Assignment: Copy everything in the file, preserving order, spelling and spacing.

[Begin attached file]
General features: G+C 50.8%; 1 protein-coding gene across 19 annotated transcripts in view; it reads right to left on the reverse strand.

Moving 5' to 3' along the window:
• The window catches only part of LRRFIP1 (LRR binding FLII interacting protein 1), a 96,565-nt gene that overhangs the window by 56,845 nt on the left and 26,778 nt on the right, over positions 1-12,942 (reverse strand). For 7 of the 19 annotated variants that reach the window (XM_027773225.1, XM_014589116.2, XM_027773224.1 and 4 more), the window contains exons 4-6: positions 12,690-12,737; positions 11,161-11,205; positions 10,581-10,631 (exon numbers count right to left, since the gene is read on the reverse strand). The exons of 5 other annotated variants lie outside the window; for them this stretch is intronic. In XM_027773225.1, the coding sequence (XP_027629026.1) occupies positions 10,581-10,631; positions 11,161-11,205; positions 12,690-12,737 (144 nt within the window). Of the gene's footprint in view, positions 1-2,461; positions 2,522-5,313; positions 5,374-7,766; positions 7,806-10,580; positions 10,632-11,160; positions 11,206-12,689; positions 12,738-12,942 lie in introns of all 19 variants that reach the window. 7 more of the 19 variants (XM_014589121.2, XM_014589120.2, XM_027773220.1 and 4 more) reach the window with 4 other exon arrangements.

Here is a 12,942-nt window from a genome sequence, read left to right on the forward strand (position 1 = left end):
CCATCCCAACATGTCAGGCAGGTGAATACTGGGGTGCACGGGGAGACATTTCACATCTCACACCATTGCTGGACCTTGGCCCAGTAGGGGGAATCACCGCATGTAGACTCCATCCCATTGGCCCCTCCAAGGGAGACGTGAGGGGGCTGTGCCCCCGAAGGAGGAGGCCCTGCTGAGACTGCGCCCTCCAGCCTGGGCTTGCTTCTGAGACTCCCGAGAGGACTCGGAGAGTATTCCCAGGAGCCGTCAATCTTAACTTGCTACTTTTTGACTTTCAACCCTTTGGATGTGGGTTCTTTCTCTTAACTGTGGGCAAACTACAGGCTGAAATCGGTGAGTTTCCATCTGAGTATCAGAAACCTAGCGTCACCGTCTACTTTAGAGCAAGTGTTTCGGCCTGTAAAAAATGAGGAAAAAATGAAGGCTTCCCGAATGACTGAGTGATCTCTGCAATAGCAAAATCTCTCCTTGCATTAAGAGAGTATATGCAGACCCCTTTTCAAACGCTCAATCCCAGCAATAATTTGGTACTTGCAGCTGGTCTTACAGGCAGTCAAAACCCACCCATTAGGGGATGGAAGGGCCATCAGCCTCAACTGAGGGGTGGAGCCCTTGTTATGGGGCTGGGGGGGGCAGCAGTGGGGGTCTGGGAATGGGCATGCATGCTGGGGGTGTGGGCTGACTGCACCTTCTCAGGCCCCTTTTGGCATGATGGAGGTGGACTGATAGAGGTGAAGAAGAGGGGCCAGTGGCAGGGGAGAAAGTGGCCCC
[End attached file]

General features: G+C 50.8%; 1 protein-coding gene across 19 annotated transcripts in view; it reads right to left on the reverse strand.

Moving 5' to 3' along the window:
• The window catches only part of LRRFIP1 (LRR binding FLII interacting protein 1), a 96,565-nt gene that overhangs the window by 56,845 nt on the left and 26,778 nt on the right, over positions 1-12,942 (reverse strand). For 7 of the 19 annotated variants that reach the window (XM_027773225.1, XM_014589116.2, XM_027773224.1 and 4 more), the window contains exons 4-6: positions 12,690-12,737; positions 11,161-11,205; positions 10,581-10,631 (exon numbers count right to left, since the gene is read on the reverse strand). The exons of 5 other annotated variants lie outside the window; for them this stretch is intronic. In XM_027773225.1, the coding sequence (XP_027629026.1) occupies positions 10,581-10,631; positions 11,161-11,205; positions 12,690-12,737 (144 nt within the window). Of the gene's footprint in view, positions 1-2,461; positions 2,522-5,313; positions 5,374-7,766; positions 7,806-10,580; positions 10,632-11,160; positions 11,206-12,689; positions 12,738-12,942 lie in introns of all 19 variants that reach the window. 7 more of the 19 variants (XM_014589121.2, XM_014589120.2, XM_027773220.1 and 4 more) reach the window with 4 other exon arrangements.

Here is a 12,942-nt window from a genome sequence, read left to right on the forward strand (position 1 = left end):
CCATCCCAACATGTCAGGCAGGTGAATACTGGGGTGCACGGGGAGACATTTCACATCTCACACCATTGCTGGACCTTGGCCCAGTAGGGGGAATCACCGCATGTAGACTCCATCCCATTGGCCCCTCCAAGGGAGACGTGAGGGGGCTGTGCCCCCGAAGGAGGAGGCCCTGCTGAGACTGCGCCCTCCAGCCTGGGCTTGCTTCTGAGACTCCCGAGAGGACTCGGAGAGTATTCCCAGGAGCCGTCAATCTTAACTTGCTACTTTTTGACTTTCAACCCTTTGGATGTGGGTTCTTTCTCTTAACTGTGGGCAAACTACAGGCTGAAATCGGTGAGTTTCCATCTGAGTATCAGAAACCTAGCGTCACCGTCTACTTTAGAGCAAGTGTTTCGGCCTGTAAAAAATGAGGAAAAAATGAAGGCTTCCCGAATGACTGAGTGATCTCTGCAATAGCAAAATCTCTCCTTGCATTAAGAGAGTATATGCAGACCCCTTTTCAAACGCTCAATCCCAGCAATAATTTGGTACTTGCAGCTGGTCTTACAGGCAGTCAAAACCCACCCATTAGGGGATGGAAGGGCCATCAGCCTCAACTGAGGGGTGGAGCCCTTGTTATGGGGCTGGGGGGGGCAGCAGTGGGGGTCTGGGAATGGGCATGCATGCTGGGGGTGTGGGCTGACTGCACCTTCTCAGGCCCCTTTTGGCATGATGGAGGTGGACTGATAGAGGTGAAGAAGAGGGGCCAGTGGCAGGGGAGAAAGTGGCCCC